Thanks to the vast experience in design and quality accumulated over the last 42 years, Patrick le Quément has become an innovation and design strategy consultant. On becoming Industrial Design Director for Renault, a position he occupied for 22 years, he convinced management to place design at the heart of the group’s company strategy. Anticipating consumer’s expectations, he is the designer responsible for developing the Twingo.
With many strings to his bow, Patrick le Quément has returned to essence of his profession by drawing and creating Outremer catamarans for Grand Large with the naval architects at VPLP and Lagoon catamarans for Beneteau, among other activities.
Patrick shares his vision of design today with the Urban Design Observatory.
Patrick le Quément, you are currently an innovation and design strategy consultant for companies across the world in a wide range of areas from electronics to hotels and transport. What kind of vision of design do you offer these companies?
I assist different companies with their design and design strategy in countries like France, but also China, Japan and India, as well as for a very large European company.
The help I provide differs from one company to another. For car companies, I provide expertise based on my many years of experience in this domain, including 22 years at Renault. For other companies I share my savoir-faire in design management, especially for small and medium-sized companies to help identify their strengths.
I make them do exercise that at first seem very simple to identify the key words that define them. I’ve realised that business owners who have created their own company often find it hard to define their own identity. Afterwards, they often come up to me saying they had never asked themselves this kind of question.
We worked together in small groups, with or without the company owner, to identify the four key words that represent the company’s values. This exercise is done orally with the aim of finding a very limited number of terms.
To take this further, I talked to them about my experience with the Japanese linguist Takao Suzuki who wrote a fascinating book entitled “Words in Context”. He explains that, for example, if we don’t pay attention when translating a word from English to Japanese we can end up with five or six different definitions, which requires us to delve deep into the dictionary.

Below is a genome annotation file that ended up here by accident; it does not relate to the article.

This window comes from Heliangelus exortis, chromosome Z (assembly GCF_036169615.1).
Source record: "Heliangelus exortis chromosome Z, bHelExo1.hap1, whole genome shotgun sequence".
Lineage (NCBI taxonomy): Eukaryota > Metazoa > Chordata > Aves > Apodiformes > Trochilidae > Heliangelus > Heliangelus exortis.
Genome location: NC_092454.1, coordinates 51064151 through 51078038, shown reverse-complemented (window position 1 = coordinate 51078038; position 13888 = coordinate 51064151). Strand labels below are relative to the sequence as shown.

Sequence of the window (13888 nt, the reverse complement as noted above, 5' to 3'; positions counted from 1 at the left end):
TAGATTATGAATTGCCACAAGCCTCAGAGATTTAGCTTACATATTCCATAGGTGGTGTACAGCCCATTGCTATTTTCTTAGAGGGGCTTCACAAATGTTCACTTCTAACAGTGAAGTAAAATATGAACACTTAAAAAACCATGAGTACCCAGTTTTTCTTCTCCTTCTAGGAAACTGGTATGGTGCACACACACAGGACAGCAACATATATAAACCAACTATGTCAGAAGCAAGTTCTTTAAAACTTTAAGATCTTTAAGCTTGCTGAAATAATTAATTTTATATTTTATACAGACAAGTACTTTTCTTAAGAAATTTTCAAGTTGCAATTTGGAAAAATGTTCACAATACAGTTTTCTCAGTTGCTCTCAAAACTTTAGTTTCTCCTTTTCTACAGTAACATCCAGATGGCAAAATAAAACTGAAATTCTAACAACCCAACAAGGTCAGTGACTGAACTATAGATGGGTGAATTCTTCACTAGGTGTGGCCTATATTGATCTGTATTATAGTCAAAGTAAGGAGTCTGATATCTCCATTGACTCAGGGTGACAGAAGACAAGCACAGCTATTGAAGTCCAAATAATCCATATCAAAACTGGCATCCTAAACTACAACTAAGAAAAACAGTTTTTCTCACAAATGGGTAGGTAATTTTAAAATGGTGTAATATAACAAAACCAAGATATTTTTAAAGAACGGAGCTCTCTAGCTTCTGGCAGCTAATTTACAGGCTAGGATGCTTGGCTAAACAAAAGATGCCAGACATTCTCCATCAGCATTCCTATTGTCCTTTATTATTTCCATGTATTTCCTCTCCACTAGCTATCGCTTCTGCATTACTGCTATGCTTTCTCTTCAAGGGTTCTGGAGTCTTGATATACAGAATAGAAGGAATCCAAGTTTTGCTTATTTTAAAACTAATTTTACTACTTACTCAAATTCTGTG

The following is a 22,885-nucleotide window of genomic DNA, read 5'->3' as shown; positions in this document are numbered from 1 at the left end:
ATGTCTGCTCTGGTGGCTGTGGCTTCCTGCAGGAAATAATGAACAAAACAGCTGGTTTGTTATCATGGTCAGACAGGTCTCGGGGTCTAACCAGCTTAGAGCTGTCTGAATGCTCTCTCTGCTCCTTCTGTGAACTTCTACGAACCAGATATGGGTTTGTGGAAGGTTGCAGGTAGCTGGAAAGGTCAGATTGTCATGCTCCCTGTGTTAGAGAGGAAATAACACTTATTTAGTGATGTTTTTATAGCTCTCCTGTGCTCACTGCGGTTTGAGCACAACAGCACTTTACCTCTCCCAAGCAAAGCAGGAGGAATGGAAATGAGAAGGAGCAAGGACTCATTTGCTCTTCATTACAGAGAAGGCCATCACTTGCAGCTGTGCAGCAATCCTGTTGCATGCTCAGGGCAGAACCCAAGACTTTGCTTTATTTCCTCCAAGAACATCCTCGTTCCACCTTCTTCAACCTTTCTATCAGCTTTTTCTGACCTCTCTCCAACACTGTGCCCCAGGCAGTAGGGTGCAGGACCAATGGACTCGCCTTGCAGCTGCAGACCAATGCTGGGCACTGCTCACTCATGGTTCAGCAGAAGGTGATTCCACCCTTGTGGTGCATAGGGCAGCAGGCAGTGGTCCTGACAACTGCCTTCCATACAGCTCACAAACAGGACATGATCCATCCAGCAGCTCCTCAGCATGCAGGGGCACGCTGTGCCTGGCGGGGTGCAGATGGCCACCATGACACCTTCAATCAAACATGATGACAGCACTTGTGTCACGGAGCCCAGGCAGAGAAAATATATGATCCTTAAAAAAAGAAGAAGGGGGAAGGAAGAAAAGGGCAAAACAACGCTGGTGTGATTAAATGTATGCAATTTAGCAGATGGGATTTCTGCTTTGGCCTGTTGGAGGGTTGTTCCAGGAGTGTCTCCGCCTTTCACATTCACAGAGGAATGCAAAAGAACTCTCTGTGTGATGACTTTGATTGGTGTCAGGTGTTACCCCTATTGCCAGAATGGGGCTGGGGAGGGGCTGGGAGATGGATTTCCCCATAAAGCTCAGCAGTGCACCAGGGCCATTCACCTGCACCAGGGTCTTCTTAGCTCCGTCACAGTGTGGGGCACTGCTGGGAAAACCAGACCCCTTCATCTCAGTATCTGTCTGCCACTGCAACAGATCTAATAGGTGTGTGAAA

It is therefore also important to describe a word’s context, what it means but also what it doesn’t mean. The idea is to end up with a list of no more than four very precise words that represent the company and that can be used in the brand strategy. These words may, of course, be adapted or changed later on. What is important is to find the key characteristics and consider how each of them can be promoted.
I always use this technique whether working for a boat construction conglomerate or a high-tech European company. Of course, this is just the first step. It is an opportunity to brainstorm collectively and I think the notion of the “collective” is essential. I am inspired by the following phrase from Enzo Ferrari, “The team has replaced individual genius”. This idea has had an important influence on my work and I believe that it is very important for the future.
How can innovation and creativity be fostered in French companies?
I think that the values of innovation and creativity are already widely promoted. My aim is to promote the unique qualities of France in relation to other countries, because France has a strong appeal and capacity for expressing concepts.
Historically, tradition and decorative arts are often placed in opposition to concept and innovation.
Before the war, French vehicles were dominated by tradition, for example by Figoni & Falaschi, whilst in parallel Gabriel Voisin was constantly trying to be more innovative. In architecture, this was the era of the magazine “Esprit nouveau” founded by Le Corbusier. This reminds me of his definition of design as being “intelligence made visible”. In France, we want a “cult of intelligence”, which manifests itself in a desire to innovate within companies. I myself am heavily influenced by this idea.